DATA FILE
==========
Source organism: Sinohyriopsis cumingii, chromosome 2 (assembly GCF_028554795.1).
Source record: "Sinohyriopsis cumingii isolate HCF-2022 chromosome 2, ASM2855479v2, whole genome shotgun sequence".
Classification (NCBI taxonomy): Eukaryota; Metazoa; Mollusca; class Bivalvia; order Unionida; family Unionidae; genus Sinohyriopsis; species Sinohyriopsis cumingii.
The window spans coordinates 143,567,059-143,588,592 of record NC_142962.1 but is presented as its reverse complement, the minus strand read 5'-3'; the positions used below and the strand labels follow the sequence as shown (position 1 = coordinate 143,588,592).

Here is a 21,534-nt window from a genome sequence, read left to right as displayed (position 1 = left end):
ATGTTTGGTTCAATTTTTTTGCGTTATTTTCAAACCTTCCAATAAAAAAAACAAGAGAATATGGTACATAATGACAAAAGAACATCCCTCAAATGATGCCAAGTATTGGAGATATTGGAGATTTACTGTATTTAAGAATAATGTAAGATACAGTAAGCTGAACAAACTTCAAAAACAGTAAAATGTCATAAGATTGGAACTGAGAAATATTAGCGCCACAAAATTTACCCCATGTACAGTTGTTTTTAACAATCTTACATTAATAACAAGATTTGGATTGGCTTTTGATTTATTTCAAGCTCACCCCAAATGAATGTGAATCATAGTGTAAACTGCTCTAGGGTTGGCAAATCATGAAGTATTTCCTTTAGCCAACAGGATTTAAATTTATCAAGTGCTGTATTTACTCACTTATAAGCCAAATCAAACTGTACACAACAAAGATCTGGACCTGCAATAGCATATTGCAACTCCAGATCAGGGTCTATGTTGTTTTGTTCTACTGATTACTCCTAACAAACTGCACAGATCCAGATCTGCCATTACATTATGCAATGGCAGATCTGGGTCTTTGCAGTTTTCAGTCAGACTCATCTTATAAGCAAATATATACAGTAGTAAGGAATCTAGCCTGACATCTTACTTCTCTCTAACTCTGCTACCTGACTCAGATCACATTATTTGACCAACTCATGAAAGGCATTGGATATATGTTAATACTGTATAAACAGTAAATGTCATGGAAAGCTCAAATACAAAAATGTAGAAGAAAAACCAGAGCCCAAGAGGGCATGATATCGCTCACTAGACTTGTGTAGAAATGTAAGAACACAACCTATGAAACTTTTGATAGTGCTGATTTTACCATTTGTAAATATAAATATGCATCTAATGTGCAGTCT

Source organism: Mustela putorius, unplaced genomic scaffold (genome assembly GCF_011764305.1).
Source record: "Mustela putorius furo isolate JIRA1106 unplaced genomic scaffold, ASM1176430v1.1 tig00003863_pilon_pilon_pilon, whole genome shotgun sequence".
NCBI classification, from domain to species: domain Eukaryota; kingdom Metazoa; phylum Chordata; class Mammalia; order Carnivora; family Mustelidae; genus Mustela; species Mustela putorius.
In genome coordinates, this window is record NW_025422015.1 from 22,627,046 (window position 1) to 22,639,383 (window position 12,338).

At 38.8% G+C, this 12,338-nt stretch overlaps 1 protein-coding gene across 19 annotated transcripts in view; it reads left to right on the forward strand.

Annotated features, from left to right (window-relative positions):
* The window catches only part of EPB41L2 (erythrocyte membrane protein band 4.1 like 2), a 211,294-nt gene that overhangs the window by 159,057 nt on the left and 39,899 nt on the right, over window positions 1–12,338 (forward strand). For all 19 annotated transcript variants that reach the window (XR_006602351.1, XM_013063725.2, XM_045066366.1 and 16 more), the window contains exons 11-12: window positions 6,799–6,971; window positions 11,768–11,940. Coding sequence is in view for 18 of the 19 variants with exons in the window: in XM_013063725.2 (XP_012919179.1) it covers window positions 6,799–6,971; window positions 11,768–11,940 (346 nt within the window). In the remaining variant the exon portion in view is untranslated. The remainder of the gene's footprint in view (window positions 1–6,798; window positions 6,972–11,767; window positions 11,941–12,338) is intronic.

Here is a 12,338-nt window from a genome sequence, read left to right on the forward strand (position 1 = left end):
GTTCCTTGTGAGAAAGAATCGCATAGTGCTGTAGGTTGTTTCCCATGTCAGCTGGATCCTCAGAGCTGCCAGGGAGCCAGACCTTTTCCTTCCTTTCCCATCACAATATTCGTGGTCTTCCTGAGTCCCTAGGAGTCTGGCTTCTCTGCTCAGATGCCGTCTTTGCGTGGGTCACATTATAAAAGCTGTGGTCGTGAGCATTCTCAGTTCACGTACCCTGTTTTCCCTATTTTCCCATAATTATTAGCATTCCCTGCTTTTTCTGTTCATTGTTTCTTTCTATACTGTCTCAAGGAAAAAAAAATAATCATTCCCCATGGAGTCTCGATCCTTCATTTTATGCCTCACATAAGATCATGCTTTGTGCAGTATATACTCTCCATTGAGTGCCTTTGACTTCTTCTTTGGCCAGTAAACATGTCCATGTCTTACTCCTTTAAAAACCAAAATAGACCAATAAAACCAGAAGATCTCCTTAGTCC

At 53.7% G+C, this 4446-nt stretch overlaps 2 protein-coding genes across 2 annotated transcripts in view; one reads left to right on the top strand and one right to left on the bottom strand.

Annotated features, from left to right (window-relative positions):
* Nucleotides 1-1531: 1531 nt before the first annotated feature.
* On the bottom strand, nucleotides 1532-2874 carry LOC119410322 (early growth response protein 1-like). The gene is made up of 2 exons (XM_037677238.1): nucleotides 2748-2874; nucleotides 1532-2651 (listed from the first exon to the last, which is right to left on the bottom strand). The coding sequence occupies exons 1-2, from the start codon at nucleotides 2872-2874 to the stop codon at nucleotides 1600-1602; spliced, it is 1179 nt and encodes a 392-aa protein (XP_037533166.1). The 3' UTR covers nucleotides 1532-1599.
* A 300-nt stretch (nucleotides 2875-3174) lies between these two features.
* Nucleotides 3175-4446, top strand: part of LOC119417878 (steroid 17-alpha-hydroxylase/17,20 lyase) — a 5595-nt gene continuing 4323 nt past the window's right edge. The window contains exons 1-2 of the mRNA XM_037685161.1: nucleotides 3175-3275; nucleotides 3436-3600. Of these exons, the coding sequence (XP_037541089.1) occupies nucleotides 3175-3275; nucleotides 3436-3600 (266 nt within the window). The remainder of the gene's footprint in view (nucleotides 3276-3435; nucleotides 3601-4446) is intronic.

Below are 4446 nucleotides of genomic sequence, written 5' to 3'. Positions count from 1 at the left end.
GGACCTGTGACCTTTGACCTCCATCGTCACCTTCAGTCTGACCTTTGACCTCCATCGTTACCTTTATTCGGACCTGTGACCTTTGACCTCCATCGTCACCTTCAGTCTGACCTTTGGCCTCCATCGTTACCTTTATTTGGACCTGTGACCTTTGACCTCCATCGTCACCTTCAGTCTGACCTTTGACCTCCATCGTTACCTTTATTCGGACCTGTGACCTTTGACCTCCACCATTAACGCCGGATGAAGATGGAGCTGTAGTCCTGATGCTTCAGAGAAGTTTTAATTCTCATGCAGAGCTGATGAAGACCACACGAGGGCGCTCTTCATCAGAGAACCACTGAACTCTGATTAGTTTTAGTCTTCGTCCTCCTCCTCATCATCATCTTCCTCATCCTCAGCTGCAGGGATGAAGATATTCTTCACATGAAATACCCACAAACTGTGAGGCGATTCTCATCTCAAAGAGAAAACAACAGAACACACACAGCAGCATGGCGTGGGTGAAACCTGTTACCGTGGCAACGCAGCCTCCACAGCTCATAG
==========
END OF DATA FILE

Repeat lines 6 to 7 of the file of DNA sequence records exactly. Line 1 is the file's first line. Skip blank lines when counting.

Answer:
ATGTTTGGTTCAATTTTTTTGCGTTATTTTCAAACCTTCCAATAAAAAAAACAAGAGAATATGGTACATAATGACAAAAGAACATCCCTCAAATGATGCCAAGTATTGGAGATATTGGAGATTTACTGTATTTAAGAATAATGTAAGATACAGTAAGCTGAACAAACTTCAAAAACAGTAAAATGTCATAAGATTGGAACTGAGAAATATTAGCGCCACAAAATTTACCCCATGTACAGTTGTTTTTAACAATCTTACATTAATAACAAGATTTGGATTGGCTTTTGATTTATTTCAAGCTCACCCCAAATGAATGTGAATCATAGTGTAAACTGCTCTAGGGTTGGCAAATCATGAAGTATTTCCTTTAGCCAACAGGATTTAAATTTATCAAGTGCTGTATTTACTCACTTATAAGCCAAATCAAACTGTACACAACAAAGATCTGGACCTGCAATAGCATATTGCAACTCCAGATCAGGGTCTATGTTGTTTTGTTCTACTGATTACTCCTAACAAACTGCACAGATCCAGATCTGCCATTACATTATGCAATGGCAGATCTGGGTCTTTGCAGTTTTCAGTCAGACTCATCTTATAAGCAAATATATACAGTAGTAAGGAATCTAGCCTGACATCTTACTTCTCTCTAACTCTGCTACCTGACTCAGATCACATTATTTGACCAACTCATGAAAGGCATTGGATATATGTTAATACTGTATAAACAGTAAATGTCATGGAAAGCTCAAATACAAAAATGTAGAAGAAAAACCAGAGCCCAAGAGGGCATGATATCGCTCACTAGACTTGTGTAGAAATGTAAGAACACAACCTATGAAACTTTTGATAGTGCTGATTTTACCATTTGTAAATATAAATATGCATCTAATGTGCAGTCT

Source organism: Mustela putorius, unplaced genomic scaffold (genome assembly GCF_011764305.1).